Kigumba oil college in crisis
Posted Sunday, October 6 2013 at 01:00
AG asks ministry to rescue limping Kigumba oil college
Auditor General John Muwanga has tasked Education ministry to swiftly intervene in the ongoing administrative and managerial crises at the Uganda Petroleum Institute Kigumba (UPIK) currently in a “non-operational” state.
According to Mr Muwanga, the operations of the institute are failing because they are remotely “managed at the Uganda Industrial Research Institute (UIRI), including administration, finance and logistics,” in Kampala.
In his report, Mr Muwanga noted that since its establishment, the government’s oil training institute has not had a clear curriculum, available lecturers are irregularly paid most of whom were recruited without approval of the ministry. He also points out that many senior administrative positions like Registrars and Bursars remain vacant, leading to a managerial crisis. “The college has had a delayed intake of students for the financial year and yet direct utility overheads like water, and electricity had been paid,” the AG states, adding that only the warden’s office and dormitory for visiting lecturers from Kampala are occupied while the rest of the facilities are non-operational.
Following the announcement of Uganda’ oil commercial feasibility in 2006, the government established UPIK in 2010 to nurture local skills and also boost local human resource capacity to reduce reliance on foreign service providers in the sector. However, recent reports indicate that the first graduates of the college have not found jobs in the budding sector, because most of the programme modules taught are focused on activities like pipe fitting, drilling and health and safety which cannot secure jobs at the moment.
The institute offers a diploma in technical skills related to oil and gas, followed by an additional six-month training in Trinidad and Tobago. Mr Muwanga also reported that the college lacks its own permanent facilities and while some construction of structures was ongoing, the pace is very slow with managers raising issues of inadequate financing.
Most of the existing facilities used are either rented or borrowed from the Uganda Cooperative College (UCC) Kigumba, which threatens the existence of UPIK, which has also failed to process a land title for the about 200 acre land donated by UCC.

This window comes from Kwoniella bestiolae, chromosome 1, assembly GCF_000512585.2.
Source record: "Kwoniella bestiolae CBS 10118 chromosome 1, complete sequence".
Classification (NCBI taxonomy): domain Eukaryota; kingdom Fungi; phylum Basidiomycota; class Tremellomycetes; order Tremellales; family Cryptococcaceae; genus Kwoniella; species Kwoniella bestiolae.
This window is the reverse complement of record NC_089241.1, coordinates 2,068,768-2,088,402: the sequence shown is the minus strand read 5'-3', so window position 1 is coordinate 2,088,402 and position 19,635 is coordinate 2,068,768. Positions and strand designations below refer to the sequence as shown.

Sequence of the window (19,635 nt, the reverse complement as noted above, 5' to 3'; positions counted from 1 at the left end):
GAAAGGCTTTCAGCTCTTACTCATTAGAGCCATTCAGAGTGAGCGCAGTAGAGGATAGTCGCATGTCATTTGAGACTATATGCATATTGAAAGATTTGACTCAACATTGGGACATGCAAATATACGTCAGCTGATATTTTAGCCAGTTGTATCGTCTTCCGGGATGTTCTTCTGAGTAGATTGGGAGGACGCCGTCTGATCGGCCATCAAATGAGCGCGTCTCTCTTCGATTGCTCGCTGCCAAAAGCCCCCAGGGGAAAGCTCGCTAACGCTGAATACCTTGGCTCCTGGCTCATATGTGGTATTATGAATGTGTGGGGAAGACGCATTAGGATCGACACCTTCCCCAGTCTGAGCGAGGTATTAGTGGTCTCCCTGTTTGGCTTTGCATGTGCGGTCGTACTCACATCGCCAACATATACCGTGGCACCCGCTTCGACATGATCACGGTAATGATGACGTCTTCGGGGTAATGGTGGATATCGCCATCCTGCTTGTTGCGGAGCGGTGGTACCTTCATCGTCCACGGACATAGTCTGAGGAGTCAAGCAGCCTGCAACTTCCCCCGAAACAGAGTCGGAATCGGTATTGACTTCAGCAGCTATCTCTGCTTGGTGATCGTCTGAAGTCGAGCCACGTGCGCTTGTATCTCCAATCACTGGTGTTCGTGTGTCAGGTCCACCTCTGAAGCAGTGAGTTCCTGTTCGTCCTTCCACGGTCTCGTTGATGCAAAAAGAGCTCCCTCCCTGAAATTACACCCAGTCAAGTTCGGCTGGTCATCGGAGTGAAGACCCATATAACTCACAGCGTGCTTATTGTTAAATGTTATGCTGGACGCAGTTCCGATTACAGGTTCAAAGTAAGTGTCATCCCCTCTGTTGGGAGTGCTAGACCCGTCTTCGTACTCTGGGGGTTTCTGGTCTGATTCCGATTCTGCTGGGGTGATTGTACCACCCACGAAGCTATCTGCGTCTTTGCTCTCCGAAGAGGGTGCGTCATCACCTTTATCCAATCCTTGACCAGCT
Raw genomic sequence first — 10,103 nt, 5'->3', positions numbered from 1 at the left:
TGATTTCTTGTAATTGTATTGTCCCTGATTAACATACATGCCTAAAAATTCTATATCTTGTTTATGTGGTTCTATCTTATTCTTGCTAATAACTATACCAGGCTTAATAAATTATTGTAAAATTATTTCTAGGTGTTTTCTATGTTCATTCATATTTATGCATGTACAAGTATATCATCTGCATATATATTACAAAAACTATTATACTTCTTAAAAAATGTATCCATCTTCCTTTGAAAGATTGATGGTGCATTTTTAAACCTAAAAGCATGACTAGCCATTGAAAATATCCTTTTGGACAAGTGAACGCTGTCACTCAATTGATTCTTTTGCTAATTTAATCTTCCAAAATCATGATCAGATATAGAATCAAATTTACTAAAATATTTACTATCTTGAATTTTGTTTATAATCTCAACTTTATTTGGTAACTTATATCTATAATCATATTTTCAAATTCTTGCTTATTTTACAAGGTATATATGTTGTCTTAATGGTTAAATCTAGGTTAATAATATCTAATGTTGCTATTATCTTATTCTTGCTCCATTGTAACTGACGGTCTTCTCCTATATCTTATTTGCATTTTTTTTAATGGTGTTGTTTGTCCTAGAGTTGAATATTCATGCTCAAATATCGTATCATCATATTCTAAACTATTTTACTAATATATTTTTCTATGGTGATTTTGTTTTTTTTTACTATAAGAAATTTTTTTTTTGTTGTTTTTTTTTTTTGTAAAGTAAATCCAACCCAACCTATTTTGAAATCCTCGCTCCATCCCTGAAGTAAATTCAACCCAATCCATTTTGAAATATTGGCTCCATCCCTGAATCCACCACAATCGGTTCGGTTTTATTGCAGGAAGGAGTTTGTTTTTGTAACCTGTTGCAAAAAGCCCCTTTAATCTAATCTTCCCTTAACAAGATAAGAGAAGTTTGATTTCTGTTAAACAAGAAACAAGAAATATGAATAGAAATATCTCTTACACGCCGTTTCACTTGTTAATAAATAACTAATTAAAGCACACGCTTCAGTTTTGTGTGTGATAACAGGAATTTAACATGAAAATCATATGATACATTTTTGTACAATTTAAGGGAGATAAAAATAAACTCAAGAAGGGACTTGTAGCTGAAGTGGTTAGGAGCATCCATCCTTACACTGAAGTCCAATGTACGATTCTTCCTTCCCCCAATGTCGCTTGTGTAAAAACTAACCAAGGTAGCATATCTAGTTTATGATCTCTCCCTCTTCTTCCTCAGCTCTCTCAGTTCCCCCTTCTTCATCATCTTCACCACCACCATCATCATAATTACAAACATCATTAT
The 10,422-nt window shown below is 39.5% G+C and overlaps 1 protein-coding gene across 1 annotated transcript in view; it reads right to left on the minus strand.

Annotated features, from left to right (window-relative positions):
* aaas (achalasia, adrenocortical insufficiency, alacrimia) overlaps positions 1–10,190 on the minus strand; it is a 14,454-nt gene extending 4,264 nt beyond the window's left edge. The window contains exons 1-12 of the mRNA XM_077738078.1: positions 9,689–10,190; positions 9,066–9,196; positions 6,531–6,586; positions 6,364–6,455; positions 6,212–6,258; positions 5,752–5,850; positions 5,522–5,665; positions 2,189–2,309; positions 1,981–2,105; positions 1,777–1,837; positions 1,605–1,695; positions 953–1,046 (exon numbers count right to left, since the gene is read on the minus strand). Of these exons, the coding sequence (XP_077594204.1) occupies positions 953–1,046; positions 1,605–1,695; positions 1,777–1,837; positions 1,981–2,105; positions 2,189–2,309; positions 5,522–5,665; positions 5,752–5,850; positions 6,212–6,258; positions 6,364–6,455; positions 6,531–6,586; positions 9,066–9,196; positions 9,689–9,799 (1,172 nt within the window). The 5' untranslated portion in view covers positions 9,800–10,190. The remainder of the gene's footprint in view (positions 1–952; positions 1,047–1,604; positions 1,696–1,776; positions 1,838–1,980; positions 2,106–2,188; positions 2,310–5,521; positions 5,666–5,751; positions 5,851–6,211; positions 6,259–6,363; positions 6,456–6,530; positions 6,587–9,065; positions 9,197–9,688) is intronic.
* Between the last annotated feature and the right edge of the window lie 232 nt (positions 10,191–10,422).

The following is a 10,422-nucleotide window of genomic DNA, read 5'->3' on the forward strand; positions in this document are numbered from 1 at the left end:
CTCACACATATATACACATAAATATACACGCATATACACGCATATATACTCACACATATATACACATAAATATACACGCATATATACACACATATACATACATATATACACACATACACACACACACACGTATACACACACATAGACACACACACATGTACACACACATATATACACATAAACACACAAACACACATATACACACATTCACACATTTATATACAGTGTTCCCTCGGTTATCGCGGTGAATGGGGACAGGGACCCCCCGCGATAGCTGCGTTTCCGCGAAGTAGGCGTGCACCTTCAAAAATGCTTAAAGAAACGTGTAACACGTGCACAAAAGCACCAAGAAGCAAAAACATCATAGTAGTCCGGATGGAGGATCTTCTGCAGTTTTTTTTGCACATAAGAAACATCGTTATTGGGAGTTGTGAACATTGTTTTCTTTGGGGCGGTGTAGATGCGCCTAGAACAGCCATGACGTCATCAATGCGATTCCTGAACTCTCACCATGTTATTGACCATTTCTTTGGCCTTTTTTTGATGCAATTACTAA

The report also faults UPIK management headed by Prof Charles Kwesiga for lacking qualified lecturers; diversion of the college resources like vehicles and funds into other activities and the mingling the institute funds with those of UIRI still headed by Prof Kwesiga. The AG says this anomaly must be urgently addressed.
Prof Kwesiga described the report as ridiculous, saying: “If as leaders of UPIK [we] were never consulted anywhere on this research, then it lacks credibility.” The Education Minister, Ms Jessica Alupo, however, partly passed the blame to her “predecessor” as the source of the ongoing muddle between UIRI and UPIK. Both institutes are headed by Prof Kwesiga.
Ms Alupo acknowledged the current crisis, but hinted on the ongoing interventions like “appointment of administrative manpower” whose names she said have “already been forwarded to the Public Service Ministry for screening.”
Currently there are three licensed oil companies, Britain’s Tullow Oil Plc, France’s Total E&P and China’s CNOOC, most of which still import manpower due to a lack of skilled local human resource. Total’s General Manager, Mr Loic Laurendel, told the Sunday Monitor that capacity building is still required for many workers in the industry, but recommended advanced studies abroad for local personnel to acquire the necessary standards before they can be employed.